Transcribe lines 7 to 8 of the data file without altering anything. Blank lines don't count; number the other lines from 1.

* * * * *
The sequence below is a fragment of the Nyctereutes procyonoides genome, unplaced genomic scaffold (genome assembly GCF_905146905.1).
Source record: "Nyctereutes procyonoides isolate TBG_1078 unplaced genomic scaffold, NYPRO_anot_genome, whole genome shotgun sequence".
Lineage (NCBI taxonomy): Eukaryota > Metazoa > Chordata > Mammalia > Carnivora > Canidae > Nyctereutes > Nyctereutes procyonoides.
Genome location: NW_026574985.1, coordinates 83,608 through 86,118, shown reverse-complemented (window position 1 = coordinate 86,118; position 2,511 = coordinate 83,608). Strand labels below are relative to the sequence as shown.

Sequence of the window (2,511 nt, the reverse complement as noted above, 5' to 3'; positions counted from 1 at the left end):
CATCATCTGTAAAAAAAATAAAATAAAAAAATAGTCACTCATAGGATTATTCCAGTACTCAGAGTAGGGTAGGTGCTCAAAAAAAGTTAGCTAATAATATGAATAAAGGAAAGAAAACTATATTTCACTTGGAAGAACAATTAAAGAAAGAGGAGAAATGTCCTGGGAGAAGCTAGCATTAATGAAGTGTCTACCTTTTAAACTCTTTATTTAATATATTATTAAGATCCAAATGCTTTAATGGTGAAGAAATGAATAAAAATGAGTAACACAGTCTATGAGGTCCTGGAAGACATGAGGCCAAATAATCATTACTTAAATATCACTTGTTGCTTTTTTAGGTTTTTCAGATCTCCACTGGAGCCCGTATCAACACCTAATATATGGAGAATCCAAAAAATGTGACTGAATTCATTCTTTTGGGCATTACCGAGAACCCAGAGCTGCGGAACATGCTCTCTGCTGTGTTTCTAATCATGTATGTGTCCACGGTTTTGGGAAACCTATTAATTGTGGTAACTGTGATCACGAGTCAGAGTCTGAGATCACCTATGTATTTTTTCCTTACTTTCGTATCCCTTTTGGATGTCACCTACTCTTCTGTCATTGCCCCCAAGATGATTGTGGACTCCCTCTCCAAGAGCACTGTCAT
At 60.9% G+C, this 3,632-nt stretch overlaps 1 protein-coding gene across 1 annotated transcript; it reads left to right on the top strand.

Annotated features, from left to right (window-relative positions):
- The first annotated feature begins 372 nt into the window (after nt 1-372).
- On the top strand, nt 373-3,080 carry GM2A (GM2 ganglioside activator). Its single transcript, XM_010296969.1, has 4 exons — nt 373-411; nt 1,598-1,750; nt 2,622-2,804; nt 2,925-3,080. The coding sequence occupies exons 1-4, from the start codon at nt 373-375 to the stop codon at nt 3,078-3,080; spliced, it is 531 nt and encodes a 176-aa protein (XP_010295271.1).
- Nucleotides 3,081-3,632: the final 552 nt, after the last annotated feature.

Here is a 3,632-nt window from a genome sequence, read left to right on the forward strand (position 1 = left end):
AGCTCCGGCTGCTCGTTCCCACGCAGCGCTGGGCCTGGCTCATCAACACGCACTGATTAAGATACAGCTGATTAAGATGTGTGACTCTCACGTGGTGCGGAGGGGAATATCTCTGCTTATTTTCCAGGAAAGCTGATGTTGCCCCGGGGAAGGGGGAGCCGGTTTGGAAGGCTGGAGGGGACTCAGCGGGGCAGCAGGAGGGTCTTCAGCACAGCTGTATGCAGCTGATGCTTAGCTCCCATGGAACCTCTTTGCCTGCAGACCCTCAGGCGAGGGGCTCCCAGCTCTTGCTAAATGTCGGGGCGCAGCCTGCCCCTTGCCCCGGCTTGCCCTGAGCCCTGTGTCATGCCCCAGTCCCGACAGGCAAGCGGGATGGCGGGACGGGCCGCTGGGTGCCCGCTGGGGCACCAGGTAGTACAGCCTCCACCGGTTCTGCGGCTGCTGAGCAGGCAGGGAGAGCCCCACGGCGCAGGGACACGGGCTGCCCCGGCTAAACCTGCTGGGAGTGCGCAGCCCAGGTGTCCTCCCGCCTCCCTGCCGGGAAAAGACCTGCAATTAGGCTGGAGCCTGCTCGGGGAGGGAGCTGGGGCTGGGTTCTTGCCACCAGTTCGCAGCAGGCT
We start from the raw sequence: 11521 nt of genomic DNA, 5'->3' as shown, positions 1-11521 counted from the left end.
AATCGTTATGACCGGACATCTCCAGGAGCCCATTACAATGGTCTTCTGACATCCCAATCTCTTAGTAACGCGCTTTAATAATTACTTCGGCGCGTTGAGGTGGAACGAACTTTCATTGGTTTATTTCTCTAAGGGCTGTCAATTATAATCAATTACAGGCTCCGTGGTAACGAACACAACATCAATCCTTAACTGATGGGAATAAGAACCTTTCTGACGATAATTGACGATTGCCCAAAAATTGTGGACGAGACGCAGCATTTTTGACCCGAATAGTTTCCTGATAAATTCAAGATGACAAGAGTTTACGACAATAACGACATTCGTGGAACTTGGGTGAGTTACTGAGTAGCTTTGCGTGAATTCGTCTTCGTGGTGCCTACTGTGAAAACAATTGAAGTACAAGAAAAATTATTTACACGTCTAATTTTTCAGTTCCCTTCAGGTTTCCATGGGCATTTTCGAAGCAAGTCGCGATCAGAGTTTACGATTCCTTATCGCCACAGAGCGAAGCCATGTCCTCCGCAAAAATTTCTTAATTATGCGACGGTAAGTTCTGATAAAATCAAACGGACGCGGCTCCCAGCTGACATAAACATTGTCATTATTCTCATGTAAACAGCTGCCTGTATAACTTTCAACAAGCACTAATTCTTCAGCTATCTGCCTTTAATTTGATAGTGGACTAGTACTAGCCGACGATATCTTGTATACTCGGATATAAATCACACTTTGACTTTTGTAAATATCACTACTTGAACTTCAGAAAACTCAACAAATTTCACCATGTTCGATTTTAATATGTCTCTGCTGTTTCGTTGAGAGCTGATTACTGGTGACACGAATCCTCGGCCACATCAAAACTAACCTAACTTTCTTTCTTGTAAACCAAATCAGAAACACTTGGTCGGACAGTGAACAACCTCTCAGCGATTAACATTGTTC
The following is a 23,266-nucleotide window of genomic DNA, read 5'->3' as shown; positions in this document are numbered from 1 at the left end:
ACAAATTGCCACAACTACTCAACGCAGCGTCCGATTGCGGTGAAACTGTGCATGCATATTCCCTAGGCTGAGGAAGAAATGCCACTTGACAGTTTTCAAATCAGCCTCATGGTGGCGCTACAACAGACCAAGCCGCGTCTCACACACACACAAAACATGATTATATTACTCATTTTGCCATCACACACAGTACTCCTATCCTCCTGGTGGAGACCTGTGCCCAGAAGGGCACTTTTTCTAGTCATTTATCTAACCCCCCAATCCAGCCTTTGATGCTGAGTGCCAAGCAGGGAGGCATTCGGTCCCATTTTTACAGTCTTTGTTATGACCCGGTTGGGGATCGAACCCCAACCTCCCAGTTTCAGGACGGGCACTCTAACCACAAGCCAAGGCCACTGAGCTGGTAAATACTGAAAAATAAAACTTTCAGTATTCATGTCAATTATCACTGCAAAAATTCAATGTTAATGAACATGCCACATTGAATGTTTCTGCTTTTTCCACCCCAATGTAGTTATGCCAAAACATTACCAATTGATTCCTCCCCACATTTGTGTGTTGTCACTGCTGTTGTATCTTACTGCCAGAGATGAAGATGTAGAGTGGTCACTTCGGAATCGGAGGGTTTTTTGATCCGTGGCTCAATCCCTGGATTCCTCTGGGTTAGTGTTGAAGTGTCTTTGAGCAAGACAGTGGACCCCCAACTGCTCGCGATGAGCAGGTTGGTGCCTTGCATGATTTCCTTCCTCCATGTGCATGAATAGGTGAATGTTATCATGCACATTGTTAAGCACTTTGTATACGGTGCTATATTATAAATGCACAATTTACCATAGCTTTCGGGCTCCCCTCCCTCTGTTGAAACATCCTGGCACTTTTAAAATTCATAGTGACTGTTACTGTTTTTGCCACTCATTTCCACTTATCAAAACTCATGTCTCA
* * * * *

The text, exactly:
At 60.9% G+C, this 3,632-nt stretch overlaps 1 protein-coding gene across 1 annotated transcript; it reads left to right on the top strand.

Annotated features, from left to right (window-relative positions):